It's not all happy fun times though, a dark side in amongst all the slap and tickle. HIV rears its head a couple of times, though the play sensibly and practically approaches the subject. Self-loathing also pops up in sequences involving closeted men who can't admit their true desires, often bubbling over into violence. More delicately, the play addresses the psychological complications of promiscuity: the strain it puts on an open relationship, a nagging post-coital hollowness and a sense that you're commodifying human beings and yourself.
Though for the most part spikily quick-witted, these undertones grant the play pathos, which all eventually builds towards a movingly sincere sequence where a man grieves for a lost love. Here you reflect on the preceding scenes; the climax espousing the benefits of support, commitment and mutual long-term affection.
All that makes Fucking Men a worthwhile piece of theatre, putting themes that more timid playwrights might shy away from front and centre. This actual production, on the other hand, has a few patchy moments that stall it somewhat. Prime among these are some seriously uneven performances; highlights of the show are Richard Stemp, Darren Bransford and Richard de Lisle - each of whom infuse their brief roles with character and depth. This makes the less successful performances stand out so much more - Harper James' curious soldier suffering from a wandering accent and stilted delivery, and Johnathan Neale's closeted filmstar morelike a caricature. There is, intermittently, the suspicion that casting was more focussed on abdominal definition than acting skill.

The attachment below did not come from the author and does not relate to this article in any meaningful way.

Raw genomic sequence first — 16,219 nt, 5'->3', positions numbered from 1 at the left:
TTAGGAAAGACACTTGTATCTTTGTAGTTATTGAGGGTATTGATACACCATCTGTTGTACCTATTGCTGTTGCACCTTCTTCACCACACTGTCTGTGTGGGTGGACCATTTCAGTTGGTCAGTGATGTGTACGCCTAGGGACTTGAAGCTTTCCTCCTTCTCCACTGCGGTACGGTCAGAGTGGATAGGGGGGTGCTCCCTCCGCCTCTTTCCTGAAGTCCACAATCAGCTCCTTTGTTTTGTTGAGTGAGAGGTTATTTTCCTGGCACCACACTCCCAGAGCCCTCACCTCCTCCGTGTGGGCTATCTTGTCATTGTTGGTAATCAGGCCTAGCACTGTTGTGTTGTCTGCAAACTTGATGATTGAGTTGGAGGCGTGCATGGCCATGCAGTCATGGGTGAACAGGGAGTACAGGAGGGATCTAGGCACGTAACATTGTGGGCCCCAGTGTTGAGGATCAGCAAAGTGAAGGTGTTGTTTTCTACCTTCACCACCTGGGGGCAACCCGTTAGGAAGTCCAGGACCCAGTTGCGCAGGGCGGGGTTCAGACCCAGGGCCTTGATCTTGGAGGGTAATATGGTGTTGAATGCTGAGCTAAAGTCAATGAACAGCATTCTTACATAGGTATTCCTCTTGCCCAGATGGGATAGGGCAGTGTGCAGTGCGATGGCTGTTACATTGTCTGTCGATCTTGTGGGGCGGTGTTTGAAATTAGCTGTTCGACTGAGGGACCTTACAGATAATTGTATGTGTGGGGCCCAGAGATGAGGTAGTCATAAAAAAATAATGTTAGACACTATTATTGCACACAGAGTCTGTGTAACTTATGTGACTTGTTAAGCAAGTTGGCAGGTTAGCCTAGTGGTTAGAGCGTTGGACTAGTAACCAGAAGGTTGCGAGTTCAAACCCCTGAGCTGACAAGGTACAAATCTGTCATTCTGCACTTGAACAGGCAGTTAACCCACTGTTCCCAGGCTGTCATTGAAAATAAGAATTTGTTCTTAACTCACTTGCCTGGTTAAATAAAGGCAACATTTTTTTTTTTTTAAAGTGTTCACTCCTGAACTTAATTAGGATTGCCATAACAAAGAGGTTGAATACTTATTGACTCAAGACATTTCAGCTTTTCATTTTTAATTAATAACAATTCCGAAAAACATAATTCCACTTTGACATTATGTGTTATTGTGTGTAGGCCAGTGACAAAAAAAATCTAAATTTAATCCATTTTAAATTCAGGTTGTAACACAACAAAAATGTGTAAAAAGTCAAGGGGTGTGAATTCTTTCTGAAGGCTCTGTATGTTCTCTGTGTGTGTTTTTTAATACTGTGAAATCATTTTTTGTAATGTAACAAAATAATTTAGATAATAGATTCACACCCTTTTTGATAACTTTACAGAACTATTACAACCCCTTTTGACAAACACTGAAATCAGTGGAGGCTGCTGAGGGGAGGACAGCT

Also unfortunate is the lack of racial diversity in the cast. Fucking Men aims to offer a variety of perspectives on contemporary gay life, yet the absence of (for example) a black perspective feels like a crucial oversight, and one that'd have added a further layer of depth to a play that occasionally feels a tiny bit frothy.
That said, Fucking Men is hands down the best play about gay sex I've ever seen. It offers a pleasantly mature perspective on sexuality without heavy-handed moralising, and thus is an easy recommendation.